How Do You Know if You Have a Slipped Disc in Your Back?

Estimated Reading Time: 3 minutes

It’s easy to fear the worst when you get back pain. There can be all sorts of reasons, from strained muscles to trapped nerves, but sometimes it could be a slipped disc. If you’re wondering if it’s something you might be suffering from, here’s what to look out for.


What is a slipped disc?

A slipped disc is when the soft cushion of tissue between the vertebrae of your spine pushes out of place. The tissue bulges out and can put pressure on nerves in the spine, causing pain in the back and other areas.

It can occur in any part of the spine, but it’s most common in the lower back.


Slipped disc symptoms

There are a number of ways to check if you have a slipped disc, though these symptoms could also indicate other issues.

Back or neck pain – particularly in the lower back or in the buttocks or hips

Pain, numbness, or tingling – in your back, shoulders, and limbs, or on one side of your body

Muscle weakness – without any obvious cause

It’s also possible to have a slipped disc with no symptoms at all, and you’d only find out with a spinal x-ray.


How to reduce the pain of a slipped disc

Treating a slipped disc is usually a case of managing the pain and getting some rest. Over the counter painkillers should help, but you can talk to your doctor or pharmacist for advice if it requires something stronger.

Resting can help if the pain and discomfort are debilitating, but you should aim to start moving around and increasing your activity levels as soon as you feel able, as this will help you to recover more quickly.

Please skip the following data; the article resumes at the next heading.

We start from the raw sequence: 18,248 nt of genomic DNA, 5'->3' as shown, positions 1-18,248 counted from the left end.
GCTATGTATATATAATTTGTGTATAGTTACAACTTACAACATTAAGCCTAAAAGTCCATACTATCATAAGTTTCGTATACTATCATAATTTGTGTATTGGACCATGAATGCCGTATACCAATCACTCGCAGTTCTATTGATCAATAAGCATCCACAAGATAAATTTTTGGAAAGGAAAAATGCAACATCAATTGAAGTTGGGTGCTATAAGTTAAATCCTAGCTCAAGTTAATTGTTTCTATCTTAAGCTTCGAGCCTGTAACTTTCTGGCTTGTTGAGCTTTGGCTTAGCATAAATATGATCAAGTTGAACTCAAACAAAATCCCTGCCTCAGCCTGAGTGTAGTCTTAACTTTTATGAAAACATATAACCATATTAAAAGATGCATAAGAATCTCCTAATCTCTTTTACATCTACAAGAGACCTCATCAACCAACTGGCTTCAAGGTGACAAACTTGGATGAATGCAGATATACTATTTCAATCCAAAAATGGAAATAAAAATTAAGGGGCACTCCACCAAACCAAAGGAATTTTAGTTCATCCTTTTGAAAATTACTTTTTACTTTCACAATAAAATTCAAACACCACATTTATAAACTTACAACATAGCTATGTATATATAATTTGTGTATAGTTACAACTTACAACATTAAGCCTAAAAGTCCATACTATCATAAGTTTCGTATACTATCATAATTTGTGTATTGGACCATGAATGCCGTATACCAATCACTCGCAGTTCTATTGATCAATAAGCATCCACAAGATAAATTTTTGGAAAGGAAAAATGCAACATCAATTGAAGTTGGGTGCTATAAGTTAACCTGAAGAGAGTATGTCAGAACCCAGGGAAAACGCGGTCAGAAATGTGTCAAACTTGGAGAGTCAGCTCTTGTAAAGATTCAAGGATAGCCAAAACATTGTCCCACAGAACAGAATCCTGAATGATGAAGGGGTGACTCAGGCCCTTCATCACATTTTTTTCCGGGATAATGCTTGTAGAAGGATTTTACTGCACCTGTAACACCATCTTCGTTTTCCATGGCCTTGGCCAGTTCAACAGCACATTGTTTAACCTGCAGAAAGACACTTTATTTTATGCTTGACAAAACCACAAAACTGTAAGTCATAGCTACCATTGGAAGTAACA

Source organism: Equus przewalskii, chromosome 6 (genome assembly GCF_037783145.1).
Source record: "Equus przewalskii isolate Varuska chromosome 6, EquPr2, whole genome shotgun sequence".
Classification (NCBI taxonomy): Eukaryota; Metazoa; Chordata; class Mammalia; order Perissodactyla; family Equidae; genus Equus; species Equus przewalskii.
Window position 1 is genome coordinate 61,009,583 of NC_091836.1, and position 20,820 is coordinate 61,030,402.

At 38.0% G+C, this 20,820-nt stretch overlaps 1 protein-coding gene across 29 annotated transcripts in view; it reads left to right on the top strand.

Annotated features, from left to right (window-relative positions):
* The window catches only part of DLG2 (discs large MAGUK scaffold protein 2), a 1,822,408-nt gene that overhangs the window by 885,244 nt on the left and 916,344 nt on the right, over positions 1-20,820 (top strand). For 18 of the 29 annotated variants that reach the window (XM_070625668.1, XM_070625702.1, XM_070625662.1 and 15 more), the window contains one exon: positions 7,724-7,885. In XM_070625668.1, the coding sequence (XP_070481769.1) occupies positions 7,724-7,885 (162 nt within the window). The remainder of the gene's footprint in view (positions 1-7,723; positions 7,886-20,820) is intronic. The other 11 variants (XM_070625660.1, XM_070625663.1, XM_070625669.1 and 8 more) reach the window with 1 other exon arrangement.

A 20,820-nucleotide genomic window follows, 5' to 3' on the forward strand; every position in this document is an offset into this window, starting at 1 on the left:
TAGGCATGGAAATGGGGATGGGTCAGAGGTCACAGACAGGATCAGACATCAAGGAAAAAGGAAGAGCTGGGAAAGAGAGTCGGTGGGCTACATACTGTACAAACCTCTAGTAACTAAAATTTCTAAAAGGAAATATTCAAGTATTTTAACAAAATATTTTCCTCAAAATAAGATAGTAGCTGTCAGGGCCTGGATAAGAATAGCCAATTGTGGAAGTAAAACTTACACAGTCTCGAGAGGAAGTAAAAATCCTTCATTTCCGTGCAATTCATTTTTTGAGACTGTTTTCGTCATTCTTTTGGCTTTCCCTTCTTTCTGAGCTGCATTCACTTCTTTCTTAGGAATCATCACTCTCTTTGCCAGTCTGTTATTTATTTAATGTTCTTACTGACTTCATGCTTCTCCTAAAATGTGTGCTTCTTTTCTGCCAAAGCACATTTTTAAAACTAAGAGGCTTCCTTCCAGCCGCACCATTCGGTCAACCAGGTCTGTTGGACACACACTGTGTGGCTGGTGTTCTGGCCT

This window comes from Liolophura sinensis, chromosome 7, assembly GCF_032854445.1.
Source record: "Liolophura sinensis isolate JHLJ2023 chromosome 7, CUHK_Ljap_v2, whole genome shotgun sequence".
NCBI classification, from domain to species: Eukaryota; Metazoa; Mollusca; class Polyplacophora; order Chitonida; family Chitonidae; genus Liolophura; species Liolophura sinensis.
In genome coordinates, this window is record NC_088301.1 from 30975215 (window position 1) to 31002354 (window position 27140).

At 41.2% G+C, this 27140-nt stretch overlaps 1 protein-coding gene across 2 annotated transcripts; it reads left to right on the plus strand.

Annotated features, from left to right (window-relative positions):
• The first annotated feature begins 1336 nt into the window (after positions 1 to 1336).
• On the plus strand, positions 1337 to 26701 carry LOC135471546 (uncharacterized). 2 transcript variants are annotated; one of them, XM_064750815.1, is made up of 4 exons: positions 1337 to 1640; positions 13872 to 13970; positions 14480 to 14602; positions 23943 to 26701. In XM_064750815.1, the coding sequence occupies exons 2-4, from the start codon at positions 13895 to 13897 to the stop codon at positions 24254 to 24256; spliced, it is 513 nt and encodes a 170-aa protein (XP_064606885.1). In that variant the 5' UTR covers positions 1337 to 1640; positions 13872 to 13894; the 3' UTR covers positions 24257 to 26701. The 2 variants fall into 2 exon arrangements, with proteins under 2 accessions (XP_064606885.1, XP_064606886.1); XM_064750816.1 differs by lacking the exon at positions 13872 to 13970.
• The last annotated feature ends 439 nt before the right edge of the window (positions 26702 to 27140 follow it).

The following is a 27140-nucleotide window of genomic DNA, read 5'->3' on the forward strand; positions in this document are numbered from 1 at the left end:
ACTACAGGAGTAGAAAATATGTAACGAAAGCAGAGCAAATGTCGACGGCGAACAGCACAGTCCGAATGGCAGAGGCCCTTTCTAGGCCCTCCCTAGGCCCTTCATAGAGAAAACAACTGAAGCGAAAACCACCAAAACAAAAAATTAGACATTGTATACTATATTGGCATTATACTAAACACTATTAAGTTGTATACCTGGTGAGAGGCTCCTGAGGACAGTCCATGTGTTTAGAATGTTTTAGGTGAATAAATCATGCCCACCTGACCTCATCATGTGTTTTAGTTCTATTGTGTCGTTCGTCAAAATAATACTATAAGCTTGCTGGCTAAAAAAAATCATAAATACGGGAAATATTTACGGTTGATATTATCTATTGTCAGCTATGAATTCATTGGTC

What causes a slipped disc? 

Generally, it’s hard to pinpoint any exact cause of a slipped disc, though they can sometimes occur from excessive strain on the back, such as lifting a heavy object or moving awkwardly.

The main reason for a slipped disc is age, as the soft tissues of the spine naturally wear and degenerate as we get older, making them more brittle and prone to damage.


Risk factors

As well as age, there are other factors than can increase the risk of developing a slipped disc:

Genetics – a family history of back problems

Weight – Excessive body weight can put more strain on the spine

Your job – more physically demanding occupations that involve heavy lifting, bending, or twisting of the back


How are slipped discs treated?

Usually, a slipped disc doesn’t require surgery and will get better through rest and gentle exercise. This involves strengthening the back muscles and increasing flexibility, helping to avoid muscle weakness and joint stiffness.

It’s natural to feel like you don’t want to do any physical activity at all when you’re in pain, but it’s important to follow advice from your doctor or physical therapist to keep moving and avoid long-term problems.

For more severe cases, where a slipped disc is impairing movement or not getting better, you may be recommended surgery to remove the damaged tissue. Sometimes it may be necessary to replace the damaged disc entirely, substituting it with an artificial one.


Orthopaedics at Ramsay Health Care

Your nearest Ramsay hospital can provide a full range of orthopaedic treatments and services, including advice and support for slipped discs, helping to manage and treat the issue in the most effective way for your needs.

you’d like to talk to us about your options or to make an appointment, don’t hesitate to get in touch with us.

Register your interest to hear from us